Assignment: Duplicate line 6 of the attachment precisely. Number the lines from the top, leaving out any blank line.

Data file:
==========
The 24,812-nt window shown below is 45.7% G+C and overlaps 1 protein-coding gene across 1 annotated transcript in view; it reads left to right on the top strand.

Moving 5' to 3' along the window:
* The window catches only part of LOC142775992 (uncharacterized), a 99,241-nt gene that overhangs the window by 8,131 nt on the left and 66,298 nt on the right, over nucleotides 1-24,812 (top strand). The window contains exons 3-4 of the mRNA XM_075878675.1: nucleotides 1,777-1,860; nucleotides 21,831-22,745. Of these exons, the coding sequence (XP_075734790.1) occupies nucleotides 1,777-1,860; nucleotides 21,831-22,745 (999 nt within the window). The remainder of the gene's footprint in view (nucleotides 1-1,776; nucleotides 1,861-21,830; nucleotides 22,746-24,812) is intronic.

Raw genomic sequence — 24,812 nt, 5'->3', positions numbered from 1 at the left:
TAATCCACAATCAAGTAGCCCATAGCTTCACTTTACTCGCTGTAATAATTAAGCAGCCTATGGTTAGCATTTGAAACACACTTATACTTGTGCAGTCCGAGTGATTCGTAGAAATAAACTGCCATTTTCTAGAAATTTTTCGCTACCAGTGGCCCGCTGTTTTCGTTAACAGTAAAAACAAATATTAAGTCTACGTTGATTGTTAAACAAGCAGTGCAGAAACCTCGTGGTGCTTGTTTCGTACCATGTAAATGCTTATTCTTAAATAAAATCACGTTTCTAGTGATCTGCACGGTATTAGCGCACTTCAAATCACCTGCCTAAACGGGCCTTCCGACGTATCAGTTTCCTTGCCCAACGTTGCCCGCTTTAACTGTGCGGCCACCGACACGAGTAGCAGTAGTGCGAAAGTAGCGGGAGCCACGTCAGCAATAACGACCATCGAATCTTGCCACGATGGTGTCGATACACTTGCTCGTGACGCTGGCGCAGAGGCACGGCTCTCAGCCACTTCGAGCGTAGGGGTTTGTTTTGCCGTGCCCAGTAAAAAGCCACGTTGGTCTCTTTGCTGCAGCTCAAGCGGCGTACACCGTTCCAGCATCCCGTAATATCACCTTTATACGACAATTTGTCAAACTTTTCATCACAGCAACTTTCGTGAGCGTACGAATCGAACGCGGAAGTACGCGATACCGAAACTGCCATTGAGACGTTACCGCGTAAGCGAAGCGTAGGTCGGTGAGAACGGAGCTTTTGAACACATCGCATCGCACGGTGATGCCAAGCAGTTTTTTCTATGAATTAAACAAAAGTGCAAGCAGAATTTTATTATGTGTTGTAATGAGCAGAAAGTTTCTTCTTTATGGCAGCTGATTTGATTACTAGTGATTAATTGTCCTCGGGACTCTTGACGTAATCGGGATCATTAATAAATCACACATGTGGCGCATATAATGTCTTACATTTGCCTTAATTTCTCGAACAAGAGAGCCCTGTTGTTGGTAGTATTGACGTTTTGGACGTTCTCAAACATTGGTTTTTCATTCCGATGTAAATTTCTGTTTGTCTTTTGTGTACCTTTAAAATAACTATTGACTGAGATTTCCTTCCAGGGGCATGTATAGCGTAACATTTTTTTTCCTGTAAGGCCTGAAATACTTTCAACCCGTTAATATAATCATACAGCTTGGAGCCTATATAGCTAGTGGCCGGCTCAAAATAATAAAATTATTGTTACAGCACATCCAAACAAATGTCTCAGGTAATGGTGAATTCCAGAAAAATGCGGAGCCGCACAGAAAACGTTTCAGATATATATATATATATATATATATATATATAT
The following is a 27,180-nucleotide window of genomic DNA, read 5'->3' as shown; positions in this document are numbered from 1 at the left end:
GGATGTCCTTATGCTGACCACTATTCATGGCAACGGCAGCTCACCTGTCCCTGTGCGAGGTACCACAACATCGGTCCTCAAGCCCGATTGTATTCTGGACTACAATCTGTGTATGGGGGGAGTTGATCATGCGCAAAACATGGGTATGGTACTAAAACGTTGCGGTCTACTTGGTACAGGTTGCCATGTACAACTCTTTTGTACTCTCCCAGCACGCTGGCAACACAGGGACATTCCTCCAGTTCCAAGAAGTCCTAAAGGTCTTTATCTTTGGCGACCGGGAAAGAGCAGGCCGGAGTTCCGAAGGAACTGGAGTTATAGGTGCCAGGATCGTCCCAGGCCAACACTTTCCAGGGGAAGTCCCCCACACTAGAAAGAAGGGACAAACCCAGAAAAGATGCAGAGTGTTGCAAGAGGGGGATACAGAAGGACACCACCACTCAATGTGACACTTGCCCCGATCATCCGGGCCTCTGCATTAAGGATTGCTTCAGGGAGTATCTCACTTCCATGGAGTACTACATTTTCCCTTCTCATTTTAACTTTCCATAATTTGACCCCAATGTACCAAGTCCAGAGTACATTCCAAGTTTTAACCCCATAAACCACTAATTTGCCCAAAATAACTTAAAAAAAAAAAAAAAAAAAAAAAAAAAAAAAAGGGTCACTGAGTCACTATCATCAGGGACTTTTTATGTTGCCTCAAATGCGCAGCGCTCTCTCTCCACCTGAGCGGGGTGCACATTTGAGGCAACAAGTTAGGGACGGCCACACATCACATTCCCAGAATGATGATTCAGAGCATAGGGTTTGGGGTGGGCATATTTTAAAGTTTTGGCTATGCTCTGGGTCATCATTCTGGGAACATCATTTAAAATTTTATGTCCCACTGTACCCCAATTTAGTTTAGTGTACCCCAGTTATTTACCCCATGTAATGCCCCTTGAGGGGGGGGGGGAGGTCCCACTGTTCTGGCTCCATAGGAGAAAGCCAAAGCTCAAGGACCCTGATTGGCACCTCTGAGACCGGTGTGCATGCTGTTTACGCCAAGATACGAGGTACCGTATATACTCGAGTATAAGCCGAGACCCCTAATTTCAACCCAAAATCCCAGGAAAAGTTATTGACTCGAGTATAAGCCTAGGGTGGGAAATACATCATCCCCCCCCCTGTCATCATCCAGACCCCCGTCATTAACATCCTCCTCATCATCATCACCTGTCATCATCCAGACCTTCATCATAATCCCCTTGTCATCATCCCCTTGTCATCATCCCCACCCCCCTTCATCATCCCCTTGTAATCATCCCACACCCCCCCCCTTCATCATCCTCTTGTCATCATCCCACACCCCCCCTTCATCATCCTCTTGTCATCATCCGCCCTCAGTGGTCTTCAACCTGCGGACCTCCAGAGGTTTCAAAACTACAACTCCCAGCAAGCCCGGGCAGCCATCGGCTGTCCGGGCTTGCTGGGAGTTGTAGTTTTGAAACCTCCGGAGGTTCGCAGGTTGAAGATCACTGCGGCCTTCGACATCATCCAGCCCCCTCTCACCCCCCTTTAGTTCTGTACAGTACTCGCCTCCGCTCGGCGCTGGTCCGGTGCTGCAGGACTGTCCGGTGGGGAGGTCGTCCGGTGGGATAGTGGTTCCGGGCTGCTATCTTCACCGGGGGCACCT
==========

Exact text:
The following is a 27,180-nucleotide window of genomic DNA, read 5'->3' as shown; positions in this document are numbered from 1 at the left end: